No Safety Net, High Wire

By Seid, Steve | Art Journal, Winter 1995 | Go to article overview

No Safety Net, High Wire


Seid, Steve, Art Journal


It is rare when you can draw a line around a thing and call it a history. Often obstructions, like cloudy recollection and unanticipated complexity, rise up to impair your efforts. The history of video art is a special case because it exists within living memory. Younger than many of its practitioners, we assume video art to be in its infancy, perhaps in its adolescence, but, hoping for a long life, certainly not in its dotage. So the question arises: what can we learn from video art's earliest moments that will help us better understand its present state--something of a theory of child development applied to an art form.

The initial impulse toward video art came from a culturewide preoccupation with television. The object of contemplation was television's singular inescapability, but the modes of address, the ideologies, and the envisioned reforms that primed this fascination were diverse. The thinking about the great wasteland of the televised didn't come simply from artists. Theories of mass communication were widespread in academia, socially directed institutions had grown restive over television's dubious impact, and even the broadcast industry questioned the status quo, discerning broader outlets for the coming generations of viewers. So the early sixties saw an agitated ground swell of interests waiting for the critiques, the insurgencies, the redirections of this thing called television--all was welcome but cessation.

In the watershed year of 1967, two antipodal developments occurred: Sony decided to seriously market its inexpensive Portapak, a portable 1/2-inch video system, and the Rockefeller Foundation funded the TV labs at KQED (San Francisco) and WGBH (Boston) to the tune of $25,000. By 1969 video art had its prototypical exhibitions--Television, as a Creative Medium at the Howard Wise Gallery and The Medium Is the Medium on WGBH--and a smattering of formative shows by such pioneers as Bruce Nauman and Dennis Oppenheim. This same year the New York State Council for the Arts (NYSCA) began supporting video artworks, with Aldo Tambellini being the first grant recipient. This wasn't simply any first grant; this was the first grant from an arts council that was in the vanguard of funding patterns. Soon thereafter the recently formed National Endowment for the Arts would add its own fuel to the fire.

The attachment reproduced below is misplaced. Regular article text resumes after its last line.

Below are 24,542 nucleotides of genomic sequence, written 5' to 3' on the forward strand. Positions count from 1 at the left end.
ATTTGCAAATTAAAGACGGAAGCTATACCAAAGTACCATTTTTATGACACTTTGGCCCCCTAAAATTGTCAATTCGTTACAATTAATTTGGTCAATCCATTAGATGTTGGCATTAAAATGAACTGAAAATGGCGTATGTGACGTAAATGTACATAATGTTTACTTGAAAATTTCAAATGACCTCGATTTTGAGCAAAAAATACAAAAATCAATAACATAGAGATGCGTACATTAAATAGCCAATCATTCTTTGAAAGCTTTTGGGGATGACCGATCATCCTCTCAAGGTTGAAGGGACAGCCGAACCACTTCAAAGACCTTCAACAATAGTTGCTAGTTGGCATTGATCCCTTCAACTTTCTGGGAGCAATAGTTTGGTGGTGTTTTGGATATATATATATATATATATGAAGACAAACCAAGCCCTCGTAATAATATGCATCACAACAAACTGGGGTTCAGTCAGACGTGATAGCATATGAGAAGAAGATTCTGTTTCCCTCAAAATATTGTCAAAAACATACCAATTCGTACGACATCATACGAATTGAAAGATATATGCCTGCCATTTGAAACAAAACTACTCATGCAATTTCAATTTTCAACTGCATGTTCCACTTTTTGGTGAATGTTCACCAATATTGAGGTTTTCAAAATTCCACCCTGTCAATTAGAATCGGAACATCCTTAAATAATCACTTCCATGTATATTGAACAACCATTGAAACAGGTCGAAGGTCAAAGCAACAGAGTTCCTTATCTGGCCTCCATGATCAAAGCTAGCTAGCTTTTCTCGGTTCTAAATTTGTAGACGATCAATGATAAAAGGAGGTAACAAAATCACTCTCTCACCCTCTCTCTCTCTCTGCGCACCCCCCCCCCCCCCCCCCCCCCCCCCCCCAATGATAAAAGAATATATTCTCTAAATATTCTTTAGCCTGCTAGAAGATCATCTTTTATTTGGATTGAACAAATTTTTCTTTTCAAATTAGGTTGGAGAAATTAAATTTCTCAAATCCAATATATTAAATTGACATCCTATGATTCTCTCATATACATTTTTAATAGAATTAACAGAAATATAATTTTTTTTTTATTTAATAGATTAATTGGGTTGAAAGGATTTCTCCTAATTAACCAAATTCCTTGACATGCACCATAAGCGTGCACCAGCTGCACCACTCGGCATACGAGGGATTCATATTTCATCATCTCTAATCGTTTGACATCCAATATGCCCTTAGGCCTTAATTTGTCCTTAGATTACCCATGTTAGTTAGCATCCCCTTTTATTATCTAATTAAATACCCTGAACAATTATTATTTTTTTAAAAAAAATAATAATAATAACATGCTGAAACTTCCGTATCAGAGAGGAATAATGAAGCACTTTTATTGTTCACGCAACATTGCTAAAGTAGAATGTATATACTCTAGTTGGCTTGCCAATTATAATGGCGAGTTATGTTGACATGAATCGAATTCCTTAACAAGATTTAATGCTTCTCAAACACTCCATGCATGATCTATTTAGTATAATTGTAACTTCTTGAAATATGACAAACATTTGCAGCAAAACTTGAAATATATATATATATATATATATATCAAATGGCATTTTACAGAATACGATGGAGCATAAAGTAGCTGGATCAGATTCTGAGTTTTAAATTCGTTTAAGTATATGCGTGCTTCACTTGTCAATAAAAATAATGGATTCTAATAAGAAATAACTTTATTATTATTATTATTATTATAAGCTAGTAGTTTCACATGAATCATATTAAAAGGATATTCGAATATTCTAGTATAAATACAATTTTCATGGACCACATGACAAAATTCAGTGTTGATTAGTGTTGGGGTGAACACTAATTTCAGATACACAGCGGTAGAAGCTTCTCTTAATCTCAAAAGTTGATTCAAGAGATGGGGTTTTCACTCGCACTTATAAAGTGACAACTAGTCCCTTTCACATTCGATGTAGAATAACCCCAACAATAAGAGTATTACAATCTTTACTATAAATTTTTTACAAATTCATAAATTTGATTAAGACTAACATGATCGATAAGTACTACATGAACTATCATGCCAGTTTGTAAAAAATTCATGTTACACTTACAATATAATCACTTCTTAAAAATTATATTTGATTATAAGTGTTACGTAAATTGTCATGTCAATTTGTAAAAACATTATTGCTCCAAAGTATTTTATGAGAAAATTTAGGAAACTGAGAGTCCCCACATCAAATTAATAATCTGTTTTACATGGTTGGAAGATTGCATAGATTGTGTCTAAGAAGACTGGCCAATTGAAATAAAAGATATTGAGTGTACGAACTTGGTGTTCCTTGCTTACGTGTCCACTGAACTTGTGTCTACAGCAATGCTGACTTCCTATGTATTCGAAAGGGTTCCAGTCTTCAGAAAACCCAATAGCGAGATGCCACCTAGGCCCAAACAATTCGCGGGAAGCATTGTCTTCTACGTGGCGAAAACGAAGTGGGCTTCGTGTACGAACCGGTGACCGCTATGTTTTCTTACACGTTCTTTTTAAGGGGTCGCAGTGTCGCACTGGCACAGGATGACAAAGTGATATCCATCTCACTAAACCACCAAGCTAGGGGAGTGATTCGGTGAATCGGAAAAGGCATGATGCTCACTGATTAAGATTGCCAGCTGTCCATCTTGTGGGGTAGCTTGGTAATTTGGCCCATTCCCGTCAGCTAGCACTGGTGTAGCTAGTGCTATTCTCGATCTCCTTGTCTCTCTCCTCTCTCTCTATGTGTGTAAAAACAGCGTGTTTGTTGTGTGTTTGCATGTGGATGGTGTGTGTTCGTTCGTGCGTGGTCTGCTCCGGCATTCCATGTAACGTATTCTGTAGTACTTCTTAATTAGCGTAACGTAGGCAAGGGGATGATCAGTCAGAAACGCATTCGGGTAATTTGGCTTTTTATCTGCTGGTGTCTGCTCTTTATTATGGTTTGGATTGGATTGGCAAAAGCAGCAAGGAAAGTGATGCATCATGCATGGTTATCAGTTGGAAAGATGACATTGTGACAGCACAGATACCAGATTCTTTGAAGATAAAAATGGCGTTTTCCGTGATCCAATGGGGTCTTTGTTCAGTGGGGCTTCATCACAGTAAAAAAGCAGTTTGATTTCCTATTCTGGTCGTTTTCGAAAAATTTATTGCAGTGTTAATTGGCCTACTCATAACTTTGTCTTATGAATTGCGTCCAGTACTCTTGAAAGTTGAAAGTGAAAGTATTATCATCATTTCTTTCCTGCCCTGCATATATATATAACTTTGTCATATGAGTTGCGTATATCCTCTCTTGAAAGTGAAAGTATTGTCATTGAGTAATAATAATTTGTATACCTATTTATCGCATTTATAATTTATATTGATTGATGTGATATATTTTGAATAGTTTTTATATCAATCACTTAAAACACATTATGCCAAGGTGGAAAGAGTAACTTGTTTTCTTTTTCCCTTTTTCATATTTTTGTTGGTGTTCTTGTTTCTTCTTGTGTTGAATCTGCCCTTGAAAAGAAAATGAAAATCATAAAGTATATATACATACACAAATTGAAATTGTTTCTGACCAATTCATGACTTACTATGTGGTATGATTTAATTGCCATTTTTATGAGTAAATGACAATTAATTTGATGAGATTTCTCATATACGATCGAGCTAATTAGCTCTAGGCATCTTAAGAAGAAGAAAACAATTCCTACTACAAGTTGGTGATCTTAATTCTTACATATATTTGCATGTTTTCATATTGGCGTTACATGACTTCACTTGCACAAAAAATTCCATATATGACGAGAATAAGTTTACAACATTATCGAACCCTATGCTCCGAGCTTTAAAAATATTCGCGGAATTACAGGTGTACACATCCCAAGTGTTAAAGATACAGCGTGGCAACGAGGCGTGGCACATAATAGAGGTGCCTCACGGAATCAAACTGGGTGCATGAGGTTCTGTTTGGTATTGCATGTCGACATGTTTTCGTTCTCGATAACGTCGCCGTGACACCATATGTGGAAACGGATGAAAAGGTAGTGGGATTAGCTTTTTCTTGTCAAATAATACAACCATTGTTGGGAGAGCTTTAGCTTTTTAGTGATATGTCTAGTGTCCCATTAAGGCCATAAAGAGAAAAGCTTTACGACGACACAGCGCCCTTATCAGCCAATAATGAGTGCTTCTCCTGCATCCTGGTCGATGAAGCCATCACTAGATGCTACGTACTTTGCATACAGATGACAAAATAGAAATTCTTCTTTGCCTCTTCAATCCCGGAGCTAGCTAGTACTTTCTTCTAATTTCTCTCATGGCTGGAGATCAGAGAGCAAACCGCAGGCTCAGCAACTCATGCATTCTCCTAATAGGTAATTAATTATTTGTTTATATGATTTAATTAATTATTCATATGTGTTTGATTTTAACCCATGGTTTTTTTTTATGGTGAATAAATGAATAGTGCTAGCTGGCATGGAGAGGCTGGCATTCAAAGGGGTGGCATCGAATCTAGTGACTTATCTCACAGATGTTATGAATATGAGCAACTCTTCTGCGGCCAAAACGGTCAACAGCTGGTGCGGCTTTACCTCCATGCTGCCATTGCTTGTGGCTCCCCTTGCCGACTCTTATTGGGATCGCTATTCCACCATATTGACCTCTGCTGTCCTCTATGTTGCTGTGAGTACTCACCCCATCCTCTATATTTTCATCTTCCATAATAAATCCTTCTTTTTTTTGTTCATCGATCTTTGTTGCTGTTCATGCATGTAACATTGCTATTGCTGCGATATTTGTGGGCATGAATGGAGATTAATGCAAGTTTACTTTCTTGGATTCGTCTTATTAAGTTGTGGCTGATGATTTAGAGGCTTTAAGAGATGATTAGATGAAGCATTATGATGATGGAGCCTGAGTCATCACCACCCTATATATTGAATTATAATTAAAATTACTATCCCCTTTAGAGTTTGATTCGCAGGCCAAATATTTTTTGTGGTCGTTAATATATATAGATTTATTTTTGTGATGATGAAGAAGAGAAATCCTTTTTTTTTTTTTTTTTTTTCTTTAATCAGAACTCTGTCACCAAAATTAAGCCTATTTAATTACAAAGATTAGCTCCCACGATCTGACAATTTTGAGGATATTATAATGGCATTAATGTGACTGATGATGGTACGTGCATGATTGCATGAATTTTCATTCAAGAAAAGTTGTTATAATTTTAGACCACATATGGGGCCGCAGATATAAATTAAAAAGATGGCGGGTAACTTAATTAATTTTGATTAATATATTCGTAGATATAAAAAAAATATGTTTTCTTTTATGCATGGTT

The sudden infusion of funds into the video art community inflated expectations. Such significant support validated this nascent medium in an unprecedented way, making the stumbling block of expensive hardware--partially obscured by access at the TV labs and partially circumvented by low-tech strategies--seem realistically surmountable. Use of the tools of America's most beloved medium was exhilarating, expressive, and seductive. Never mind that production costs--which would ironically escalate as the technology was improved--was a daunting reality when weighed against the cost of paint, brush, and canvas, a canvas Nam June Paik assured us would be replaced by the cathode-ray tube. …

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